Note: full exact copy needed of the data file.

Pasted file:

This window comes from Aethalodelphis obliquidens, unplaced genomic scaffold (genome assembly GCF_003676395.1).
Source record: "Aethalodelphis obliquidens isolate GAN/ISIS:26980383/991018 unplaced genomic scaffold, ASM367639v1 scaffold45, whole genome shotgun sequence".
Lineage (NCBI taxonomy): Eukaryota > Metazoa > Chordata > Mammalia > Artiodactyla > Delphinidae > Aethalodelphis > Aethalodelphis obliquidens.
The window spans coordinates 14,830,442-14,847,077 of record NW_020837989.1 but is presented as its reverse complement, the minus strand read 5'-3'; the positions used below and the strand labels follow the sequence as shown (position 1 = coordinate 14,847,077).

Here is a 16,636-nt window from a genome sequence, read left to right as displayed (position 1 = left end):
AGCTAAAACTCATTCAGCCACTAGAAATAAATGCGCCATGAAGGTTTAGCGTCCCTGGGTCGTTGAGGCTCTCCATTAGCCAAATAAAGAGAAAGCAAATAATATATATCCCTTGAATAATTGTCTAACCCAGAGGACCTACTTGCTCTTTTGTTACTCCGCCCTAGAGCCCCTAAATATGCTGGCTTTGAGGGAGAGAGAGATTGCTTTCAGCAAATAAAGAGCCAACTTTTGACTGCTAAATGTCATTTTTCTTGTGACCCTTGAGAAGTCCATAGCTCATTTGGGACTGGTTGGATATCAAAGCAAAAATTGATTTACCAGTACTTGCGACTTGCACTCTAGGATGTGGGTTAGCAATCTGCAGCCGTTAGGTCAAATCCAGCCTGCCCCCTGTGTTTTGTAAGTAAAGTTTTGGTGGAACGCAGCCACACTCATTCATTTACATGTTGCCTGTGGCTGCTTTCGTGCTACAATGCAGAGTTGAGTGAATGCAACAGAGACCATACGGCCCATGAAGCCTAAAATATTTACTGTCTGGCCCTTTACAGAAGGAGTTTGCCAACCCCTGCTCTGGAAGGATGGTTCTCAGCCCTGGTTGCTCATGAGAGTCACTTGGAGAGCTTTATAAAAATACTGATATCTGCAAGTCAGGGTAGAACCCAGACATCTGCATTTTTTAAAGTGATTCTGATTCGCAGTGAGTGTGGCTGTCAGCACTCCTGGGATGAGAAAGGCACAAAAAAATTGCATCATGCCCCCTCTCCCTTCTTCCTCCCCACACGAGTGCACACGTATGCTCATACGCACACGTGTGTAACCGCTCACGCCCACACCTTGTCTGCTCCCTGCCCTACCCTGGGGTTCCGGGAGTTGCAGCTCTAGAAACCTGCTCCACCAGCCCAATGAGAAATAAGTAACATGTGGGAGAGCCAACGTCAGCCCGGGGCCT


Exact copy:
This window comes from Aethalodelphis obliquidens, unplaced genomic scaffold (genome assembly GCF_003676395.1).
Source record: "Aethalodelphis obliquidens isolate GAN/ISIS:26980383/991018 unplaced genomic scaffold, ASM367639v1 scaffold45, whole genome shotgun sequence".
Lineage (NCBI taxonomy): Eukaryota > Metazoa > Chordata > Mammalia > Artiodactyla > Delphinidae > Aethalodelphis > Aethalodelphis obliquidens.
The window spans coordinates 14,830,442-14,847,077 of record NW_020837989.1 but is presented as its reverse complement, the minus strand read 5'-3'; the positions used below and the strand labels follow the sequence as shown (position 1 = coordinate 14,847,077).

Here is a 16,636-nt window from a genome sequence, read left to right as displayed (position 1 = left end):
AGCTAAAACTCATTCAGCCACTAGAAATAAATGCGCCATGAAGGTTTAGCGTCCCTGGGTCGTTGAGGCTCTCCATTAGCCAAATAAAGAGAAAGCAAATAATATATATCCCTTGAATAATTGTCTAACCCAGAGGACCTACTTGCTCTTTTGTTACTCCGCCCTAGAGCCCCTAAATATGCTGGCTTTGAGGGAGAGAGAGATTGCTTTCAGCAAATAAAGAGCCAACTTTTGACTGCTAAATGTCATTTTTCTTGTGACCCTTGAGAAGTCCATAGCTCATTTGGGACTGGTTGGATATCAAAGCAAAAATTGATTTACCAGTACTTGCGACTTGCACTCTAGGATGTGGGTTAGCAATCTGCAGCCGTTAGGTCAAATCCAGCCTGCCCCCTGTGTTTTGTAAGTAAAGTTTTGGTGGAACGCAGCCACACTCATTCATTTACATGTTGCCTGTGGCTGCTTTCGTGCTACAATGCAGAGTTGAGTGAATGCAACAGAGACCATACGGCCCATGAAGCCTAAAATATTTACTGTCTGGCCCTTTACAGAAGGAGTTTGCCAACCCCTGCTCTGGAAGGATGGTTCTCAGCCCTGGTTGCTCATGAGAGTCACTTGGAGAGCTTTATAAAAATACTGATATCTGCAAGTCAGGGTAGAACCCAGACATCTGCATTTTTTAAAGTGATTCTGATTCGCAGTGAGTGTGGCTGTCAGCACTCCTGGGATGAGAAAGGCACAAAAAAATTGCATCATGCCCCCTCTCCCTTCTTCCTCCCCACACGAGTGCACACGTATGCTCATACGCACACGTGTGTAACCGCTCACGCCCACACCTTGTCTGCTCCCTGCCCTACCCTGGGGTTCCGGGAGTTGCAGCTCTAGAAACCTGCTCCACCAGCCCAATGAGAAATAAGTAACATGTGGGAGAGCCAACGTCAGCCCGGGGCCT